Ideas & Answers

March 16, 2013

I get called arrogant kind of a lot. When I ask those who know me well about the issue, they note that I am a bold & confident person (no disagreement). Then, they usually cite some interaction they had with me in the past in which I was very receptive to feedback or perhaps even explicitly admitted being wrong (something I am quite a lot) as evidence that I am not arrogant. So, I’ve been reflecting on this a bit (you know, cause getting insulted isn’t fun).

I think I’ve come to a conclusion. I view the world in ideas rather than answers. When someone asks me a question I almost always have an idea (so do you), but not necessarily an answer. However, I wonder if people hear my ideas as answers? (Thus inferring that I “have an answer for everything”).

Now I’m left trying to figure out how to help those I communicate with understand that I am proposing ideas rather than stating answers. I believe this will be more daunting than it seems. For example, if I give up on my ideas too easily, then they won’t be fully explored. That is, if we give up on ideas because we don’t want to seem arrogant, then the idea seems weak because of our fortitude rather than weakness inherent to the idea. If an idea is weak, we should abandon it, but we should not abandon an idea because of any trait of the proposer (good or bad).


While I could respond more often with, “I don’t know”, I don’t think such a response gets us anywhere. Perhaps I could say, “I don’t know, but here’s an idea…”, or maybe I’ll just ask more questions.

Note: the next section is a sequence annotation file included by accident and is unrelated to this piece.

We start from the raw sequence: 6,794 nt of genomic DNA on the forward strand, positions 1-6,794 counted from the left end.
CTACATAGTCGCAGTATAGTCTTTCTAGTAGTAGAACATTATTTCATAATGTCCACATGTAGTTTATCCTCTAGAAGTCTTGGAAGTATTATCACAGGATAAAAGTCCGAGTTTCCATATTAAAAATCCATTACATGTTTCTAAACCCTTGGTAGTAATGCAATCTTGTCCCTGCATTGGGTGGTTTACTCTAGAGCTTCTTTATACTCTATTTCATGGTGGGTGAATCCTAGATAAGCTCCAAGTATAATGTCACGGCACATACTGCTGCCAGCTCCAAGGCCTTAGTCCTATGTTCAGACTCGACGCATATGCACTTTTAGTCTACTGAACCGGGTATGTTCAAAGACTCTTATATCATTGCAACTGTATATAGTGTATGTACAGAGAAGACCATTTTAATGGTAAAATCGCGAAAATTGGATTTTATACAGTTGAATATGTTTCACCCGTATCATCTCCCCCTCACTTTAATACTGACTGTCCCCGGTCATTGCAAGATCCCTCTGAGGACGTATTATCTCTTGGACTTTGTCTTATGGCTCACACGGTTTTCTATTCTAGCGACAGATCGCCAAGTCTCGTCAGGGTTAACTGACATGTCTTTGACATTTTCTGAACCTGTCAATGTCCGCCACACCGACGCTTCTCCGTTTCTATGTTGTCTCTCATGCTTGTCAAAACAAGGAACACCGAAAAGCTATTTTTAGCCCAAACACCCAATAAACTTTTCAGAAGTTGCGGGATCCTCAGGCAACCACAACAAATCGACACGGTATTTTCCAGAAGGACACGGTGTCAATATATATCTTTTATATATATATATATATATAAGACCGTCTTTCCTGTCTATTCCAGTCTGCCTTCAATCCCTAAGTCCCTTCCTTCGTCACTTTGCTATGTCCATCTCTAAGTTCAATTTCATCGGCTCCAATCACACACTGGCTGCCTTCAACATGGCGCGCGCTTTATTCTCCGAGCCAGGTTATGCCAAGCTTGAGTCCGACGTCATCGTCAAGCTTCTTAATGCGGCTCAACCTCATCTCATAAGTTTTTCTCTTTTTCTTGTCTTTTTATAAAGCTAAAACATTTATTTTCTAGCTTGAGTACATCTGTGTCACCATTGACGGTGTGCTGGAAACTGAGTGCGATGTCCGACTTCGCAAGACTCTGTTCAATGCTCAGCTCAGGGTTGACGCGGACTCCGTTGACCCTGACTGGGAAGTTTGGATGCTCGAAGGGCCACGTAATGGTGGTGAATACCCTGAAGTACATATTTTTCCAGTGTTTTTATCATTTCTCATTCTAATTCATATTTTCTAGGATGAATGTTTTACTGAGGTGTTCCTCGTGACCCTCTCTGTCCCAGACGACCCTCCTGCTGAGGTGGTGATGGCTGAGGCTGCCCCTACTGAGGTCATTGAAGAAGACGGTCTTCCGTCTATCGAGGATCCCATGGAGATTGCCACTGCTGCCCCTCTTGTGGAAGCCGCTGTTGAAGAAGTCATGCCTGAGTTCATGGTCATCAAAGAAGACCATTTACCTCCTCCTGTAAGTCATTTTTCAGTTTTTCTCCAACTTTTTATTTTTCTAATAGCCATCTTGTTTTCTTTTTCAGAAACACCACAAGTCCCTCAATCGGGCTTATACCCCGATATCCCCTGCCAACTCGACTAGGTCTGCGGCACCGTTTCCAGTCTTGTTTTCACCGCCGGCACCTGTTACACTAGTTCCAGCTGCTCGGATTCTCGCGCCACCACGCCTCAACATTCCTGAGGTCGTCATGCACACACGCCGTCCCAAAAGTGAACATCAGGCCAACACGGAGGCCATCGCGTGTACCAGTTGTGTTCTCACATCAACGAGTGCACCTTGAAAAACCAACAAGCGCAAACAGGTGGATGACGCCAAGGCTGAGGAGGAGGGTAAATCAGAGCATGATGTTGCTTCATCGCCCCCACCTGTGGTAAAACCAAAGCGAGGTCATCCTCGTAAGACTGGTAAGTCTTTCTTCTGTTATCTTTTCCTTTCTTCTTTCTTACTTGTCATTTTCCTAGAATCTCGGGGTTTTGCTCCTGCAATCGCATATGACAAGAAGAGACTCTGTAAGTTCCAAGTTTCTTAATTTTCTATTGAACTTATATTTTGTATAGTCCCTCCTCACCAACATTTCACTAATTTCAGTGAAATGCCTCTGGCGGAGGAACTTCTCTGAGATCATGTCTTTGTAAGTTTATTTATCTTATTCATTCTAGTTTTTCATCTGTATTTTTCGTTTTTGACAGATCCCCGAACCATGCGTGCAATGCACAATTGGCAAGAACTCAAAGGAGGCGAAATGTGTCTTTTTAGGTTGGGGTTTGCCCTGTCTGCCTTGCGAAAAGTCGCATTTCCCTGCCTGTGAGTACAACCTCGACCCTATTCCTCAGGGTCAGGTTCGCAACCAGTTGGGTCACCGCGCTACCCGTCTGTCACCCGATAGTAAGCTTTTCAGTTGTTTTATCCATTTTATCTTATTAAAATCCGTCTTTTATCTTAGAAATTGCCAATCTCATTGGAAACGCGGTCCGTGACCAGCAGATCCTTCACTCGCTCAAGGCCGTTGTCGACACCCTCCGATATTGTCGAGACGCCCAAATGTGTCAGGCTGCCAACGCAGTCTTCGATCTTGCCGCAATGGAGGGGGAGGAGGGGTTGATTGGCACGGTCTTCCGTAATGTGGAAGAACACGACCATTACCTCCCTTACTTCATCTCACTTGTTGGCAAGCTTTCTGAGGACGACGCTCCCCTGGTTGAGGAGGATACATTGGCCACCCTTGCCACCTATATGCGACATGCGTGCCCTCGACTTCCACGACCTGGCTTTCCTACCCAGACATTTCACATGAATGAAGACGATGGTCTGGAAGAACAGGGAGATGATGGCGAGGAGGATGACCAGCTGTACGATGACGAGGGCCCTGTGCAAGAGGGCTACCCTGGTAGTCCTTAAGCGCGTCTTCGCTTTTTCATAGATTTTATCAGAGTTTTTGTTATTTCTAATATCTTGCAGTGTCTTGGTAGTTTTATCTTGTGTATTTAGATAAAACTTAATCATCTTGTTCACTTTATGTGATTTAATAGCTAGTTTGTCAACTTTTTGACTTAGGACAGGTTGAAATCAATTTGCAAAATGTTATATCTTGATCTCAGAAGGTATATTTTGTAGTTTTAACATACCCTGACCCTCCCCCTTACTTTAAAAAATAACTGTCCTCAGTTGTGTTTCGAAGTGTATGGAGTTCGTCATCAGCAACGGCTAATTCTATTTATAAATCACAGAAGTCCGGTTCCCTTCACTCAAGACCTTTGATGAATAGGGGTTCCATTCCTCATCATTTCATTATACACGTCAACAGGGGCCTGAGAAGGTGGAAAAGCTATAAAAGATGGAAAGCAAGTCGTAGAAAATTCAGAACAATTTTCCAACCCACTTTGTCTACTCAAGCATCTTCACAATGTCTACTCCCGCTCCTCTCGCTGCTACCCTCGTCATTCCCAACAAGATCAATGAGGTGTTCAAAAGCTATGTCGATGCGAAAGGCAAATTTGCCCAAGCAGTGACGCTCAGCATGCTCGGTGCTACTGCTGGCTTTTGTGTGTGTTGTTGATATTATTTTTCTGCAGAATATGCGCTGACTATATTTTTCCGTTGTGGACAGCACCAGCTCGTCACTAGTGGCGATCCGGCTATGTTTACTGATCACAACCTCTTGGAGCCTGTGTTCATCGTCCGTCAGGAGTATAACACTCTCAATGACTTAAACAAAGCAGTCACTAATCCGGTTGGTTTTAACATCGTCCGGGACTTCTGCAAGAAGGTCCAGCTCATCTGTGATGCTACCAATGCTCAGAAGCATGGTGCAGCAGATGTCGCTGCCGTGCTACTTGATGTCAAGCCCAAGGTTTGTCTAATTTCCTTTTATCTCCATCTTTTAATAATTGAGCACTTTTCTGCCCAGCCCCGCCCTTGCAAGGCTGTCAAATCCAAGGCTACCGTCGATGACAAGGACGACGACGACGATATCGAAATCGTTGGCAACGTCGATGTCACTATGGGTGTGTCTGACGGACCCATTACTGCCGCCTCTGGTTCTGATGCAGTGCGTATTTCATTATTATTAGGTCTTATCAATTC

I wonder if I view other people’s answers as ideas? I suspect I do as I rarely take someone’s word for something. So how do I continue wrestling with someone else’s idea while helping them realize I value their idea?

While writing this post, one thought kept popping up, “why should I have to change, shouldn’t other people just be more self-confident & recognize the value of ideas over answers?” Yet, I know this is an emotional response & I can only control what I say & how I say it, not how others interpret what is said. Sometimes it might be easier to just not talk at all.


* The follow was edited out to avoid misinterpretation: “This makes me think of Christ – the embodiment of humility, yet filled with fortitude, & even a bit of certainty.”  When I wrote that sentence, I was not at all comparing myself to Christ.  Instead, I was noting how thinking about the fine line between humility & arrogance made me think *about* Christ. How is it that he was able to be known as so humble, yet consistently told people they were wrong (& with authority)?

Student Participation

October 4, 2012

Today in my Ed Psych course I asked, “Why do we want students to participate in class?” The preservice teachers easily acknowledged that increased participation likely leads to increased mental engagement & having students hear ideas of other students has clear benefits concerning the language accessibility of the exchanges. I then asked, “What things can a teacher do to discourage/encourage participation?” While there are obvious answers, I think one of the more nuanced ideas related to valuing student ideas. When exploring this, we noted that teachers need to flexibly use student ideas, but doing so requires a very well developed pedagogical content knowledge. Leave a comment sharing how you encourage your students to participate in class discussion or other activities?

Emotional sink of teaching

May 17, 2011